William Byron leads the Xfinity field into the first turn at Indianapolis Motor Speedway.
SPEEDWAY, Ind. — There has been a lot of experimenting the past several years at Indianapolis Motor Speedway when it comes to NASCAR.
It turns out the racing just isn’t that great for a stock car on a track that was built more than a hundred years ago for open-wheel cars. But NASCAR has raced at Indianapolis since 1994, and it’s too important of a place to leave the schedule any time soon. And you’re not changing the track — the only one where Indycar doesn’t just beat NASCAR attendance, but blows it away.
So that means you either have bad races — races that fewer and fewer people watch on TV and even fewer buy a ticket to attend — or you change the car.
And NASCAR has tried it before. They were sure a high-downforce package a couple of years ago was going to do the trick at Indy, but it turned out to be a bust. They tried the same package at Michigan International Speedway that year, and it was akin to the race when they slapped the restrictor plates on the Cup cars at New Hampshire and Jeff Burton led all 300 laps of the race.
So it’s not surprising when NASCAR announced earlier this year that they were going high downforce again, AND adding restrictor plates, for the Xfinity race at Indianapolis this season, it seemed not a lot of people — including myself — thought it would change things for the better.
Insert foot in mouth now. They were right. I was wrong. The Xfinity race at IMS was, for the first time since they moved from the bull ring at Lucas Oil Raceway, actually exciting to watch.
It was a great race! There were 16 lead changes in the race — almost double the previous record. That alone is a success. But there were battles throughout the pack and a close finish for the win despite not having a late race restart. The leader couldn’t get away, and that was excellent.
Kyle Busch wasn’t impressed, but he really can’t blame the package. He has to blame the poor pit strategy that both his Xfinity team and Cup team seems to have had this year.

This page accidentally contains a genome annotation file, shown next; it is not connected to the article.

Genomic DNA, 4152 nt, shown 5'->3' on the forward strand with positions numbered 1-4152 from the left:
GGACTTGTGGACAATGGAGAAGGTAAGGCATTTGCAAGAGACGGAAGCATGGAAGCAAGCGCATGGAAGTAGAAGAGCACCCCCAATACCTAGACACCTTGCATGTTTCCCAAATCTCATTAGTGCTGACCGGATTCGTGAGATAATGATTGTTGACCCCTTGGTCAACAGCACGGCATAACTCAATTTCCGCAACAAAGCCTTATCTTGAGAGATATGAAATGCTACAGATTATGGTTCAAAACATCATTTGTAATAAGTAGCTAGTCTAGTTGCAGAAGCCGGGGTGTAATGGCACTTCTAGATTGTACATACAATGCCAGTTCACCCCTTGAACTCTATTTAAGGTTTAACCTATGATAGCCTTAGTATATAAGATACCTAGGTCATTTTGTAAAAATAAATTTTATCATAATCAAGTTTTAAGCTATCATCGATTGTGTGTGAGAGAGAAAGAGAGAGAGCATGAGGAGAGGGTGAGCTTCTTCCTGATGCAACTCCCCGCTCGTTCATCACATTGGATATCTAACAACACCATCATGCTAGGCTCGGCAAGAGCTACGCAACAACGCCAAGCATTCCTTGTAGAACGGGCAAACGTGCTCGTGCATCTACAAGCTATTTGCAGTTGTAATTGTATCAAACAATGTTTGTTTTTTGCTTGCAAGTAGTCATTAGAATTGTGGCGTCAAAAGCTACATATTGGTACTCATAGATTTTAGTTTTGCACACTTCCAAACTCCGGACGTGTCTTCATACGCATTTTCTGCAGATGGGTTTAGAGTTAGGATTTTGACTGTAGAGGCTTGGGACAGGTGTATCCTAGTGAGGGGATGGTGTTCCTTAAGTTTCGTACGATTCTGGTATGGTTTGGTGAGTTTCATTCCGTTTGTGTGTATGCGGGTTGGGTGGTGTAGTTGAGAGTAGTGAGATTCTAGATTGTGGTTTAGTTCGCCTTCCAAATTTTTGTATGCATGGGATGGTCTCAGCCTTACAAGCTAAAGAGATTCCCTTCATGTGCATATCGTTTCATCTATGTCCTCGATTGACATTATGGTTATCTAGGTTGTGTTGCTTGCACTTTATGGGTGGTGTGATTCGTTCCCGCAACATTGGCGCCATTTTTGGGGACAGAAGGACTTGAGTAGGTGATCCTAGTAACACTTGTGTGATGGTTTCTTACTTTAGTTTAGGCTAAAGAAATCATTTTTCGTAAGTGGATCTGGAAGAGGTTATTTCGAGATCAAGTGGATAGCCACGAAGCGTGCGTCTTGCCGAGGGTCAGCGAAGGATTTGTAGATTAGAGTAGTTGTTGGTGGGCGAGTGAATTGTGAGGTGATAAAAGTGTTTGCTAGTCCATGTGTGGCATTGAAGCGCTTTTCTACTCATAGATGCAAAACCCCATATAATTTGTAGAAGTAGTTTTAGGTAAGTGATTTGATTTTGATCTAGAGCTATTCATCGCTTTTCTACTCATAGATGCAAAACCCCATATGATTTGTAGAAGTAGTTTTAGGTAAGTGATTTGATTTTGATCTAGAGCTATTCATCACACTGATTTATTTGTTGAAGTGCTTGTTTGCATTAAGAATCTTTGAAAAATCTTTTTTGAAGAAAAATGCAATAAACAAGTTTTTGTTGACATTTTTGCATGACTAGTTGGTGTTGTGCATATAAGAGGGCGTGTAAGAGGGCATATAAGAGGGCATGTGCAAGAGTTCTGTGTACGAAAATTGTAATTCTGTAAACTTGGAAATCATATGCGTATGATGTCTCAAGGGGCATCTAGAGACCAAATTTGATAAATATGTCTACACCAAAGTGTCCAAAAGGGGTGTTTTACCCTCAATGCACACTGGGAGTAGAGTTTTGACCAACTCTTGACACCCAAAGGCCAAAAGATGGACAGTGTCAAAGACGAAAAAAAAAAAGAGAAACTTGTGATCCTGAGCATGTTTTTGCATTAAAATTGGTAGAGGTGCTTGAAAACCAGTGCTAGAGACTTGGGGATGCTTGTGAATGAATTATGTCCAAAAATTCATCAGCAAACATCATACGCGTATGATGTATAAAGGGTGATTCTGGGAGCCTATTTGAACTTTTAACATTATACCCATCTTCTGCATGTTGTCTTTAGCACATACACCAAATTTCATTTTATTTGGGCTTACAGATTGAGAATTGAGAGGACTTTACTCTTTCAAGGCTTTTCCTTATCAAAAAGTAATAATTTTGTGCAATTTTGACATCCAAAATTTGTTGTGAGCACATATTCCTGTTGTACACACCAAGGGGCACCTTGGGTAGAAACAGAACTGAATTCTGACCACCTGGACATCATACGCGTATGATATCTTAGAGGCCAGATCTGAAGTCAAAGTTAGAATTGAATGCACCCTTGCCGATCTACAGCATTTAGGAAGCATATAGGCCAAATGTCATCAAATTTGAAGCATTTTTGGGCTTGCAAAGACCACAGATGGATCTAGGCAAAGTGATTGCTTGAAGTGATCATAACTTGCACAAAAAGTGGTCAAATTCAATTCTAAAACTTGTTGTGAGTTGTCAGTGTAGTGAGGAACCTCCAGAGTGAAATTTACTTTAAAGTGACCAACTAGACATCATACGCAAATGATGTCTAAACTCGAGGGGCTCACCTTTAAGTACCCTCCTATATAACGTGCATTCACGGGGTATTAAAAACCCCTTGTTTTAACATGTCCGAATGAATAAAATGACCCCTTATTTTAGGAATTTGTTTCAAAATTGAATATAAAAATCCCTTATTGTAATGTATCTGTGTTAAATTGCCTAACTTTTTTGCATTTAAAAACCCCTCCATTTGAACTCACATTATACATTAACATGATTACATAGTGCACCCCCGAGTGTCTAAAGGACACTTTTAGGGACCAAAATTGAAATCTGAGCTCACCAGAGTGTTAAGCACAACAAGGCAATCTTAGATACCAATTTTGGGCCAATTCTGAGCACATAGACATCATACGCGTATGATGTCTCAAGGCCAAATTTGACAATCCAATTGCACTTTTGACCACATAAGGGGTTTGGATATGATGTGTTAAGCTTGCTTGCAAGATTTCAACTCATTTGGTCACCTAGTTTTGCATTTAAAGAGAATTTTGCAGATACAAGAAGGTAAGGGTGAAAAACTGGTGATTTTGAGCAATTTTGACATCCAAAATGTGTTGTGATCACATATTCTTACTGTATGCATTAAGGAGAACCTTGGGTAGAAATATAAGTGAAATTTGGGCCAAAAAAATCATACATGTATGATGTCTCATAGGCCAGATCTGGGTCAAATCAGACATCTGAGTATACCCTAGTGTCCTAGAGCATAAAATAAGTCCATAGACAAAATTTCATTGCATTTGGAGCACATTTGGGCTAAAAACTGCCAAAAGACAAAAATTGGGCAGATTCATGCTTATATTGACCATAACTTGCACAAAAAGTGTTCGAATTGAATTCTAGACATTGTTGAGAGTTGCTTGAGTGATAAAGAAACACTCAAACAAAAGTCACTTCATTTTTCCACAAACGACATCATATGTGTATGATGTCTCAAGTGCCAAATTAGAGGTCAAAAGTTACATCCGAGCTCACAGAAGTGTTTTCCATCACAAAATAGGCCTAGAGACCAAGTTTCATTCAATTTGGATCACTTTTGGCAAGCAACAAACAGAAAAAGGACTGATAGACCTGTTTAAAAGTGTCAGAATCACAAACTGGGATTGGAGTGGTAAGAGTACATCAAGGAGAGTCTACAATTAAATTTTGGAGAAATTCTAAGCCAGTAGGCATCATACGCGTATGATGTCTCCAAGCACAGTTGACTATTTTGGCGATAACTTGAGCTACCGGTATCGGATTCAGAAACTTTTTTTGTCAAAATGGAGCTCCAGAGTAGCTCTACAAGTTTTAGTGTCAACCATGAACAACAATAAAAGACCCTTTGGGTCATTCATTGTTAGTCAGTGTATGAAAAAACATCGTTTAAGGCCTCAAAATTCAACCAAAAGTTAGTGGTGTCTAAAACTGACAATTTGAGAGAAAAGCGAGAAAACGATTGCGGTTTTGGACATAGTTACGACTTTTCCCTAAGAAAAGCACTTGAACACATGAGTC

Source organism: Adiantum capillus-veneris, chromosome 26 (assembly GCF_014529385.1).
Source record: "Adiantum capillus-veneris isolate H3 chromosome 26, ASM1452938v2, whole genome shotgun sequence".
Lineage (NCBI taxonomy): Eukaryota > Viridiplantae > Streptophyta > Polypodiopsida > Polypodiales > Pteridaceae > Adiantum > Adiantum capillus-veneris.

I personally think the key is the air ducts they put in the front end of the car, but I have nothing to back that up. One way or another, they made a package that allowed the cars to pass going into the turns, something that was nearly impossible before.
So is there any question whether we’ll see a similar package in the Cup cars next season? I don’t think there is. I think NASCAR already has the technical bulletins ready to hand out to the teams.
But I’m going to take it a step further — is this package right for more tracks?
I don’t think you’re going to solve issues at tracks like New Hampshire with this package, but Michigan and even Auto Club Speedway — where racing has been good as of late — could certainly benefit from this. Maybe even mile and a half tracks could. Maybe Chicago would be exciting again.
I personally think the four most exciting races in the points-paying season are the four restrictor plate tracks. Maybe the plates are the answer other places too. I don’t think you’d get the pack racing you get at Daytona or Talladega, but on tracks with long straightaways, it would definitely create more opportunity to pass. Think how Pocono could benefit from this package.
Now, I think it’s too early to jump the gun and immediately slap this package on the cars at every track. But I think NASCAR needs to experiment more. The experiment at Indy Saturday was definitely a success. And I think we’ll see the experiment more places in the near future.
We put VHT down at Bristol and helped the racing there. The surface at Atlanta and California got old and helped the racing there. New Hampshire was a snoozer but still better than in the past with the PJ1. Many years ago they added banking to Homestead-Miami and created one of the best tracks on the circuit.
To those who claim NASCAR isn’t doing enough, they are trying, and we’ve seen some success as a result. Sure there is room to grow, but I feel like with changes like these, we’re growing in the right direction.
It’s quite unfortunate the same package won’t be on the Cup cars tomorrow at Indy, because I highly doubt we see half as good of a race as we saw Saturday.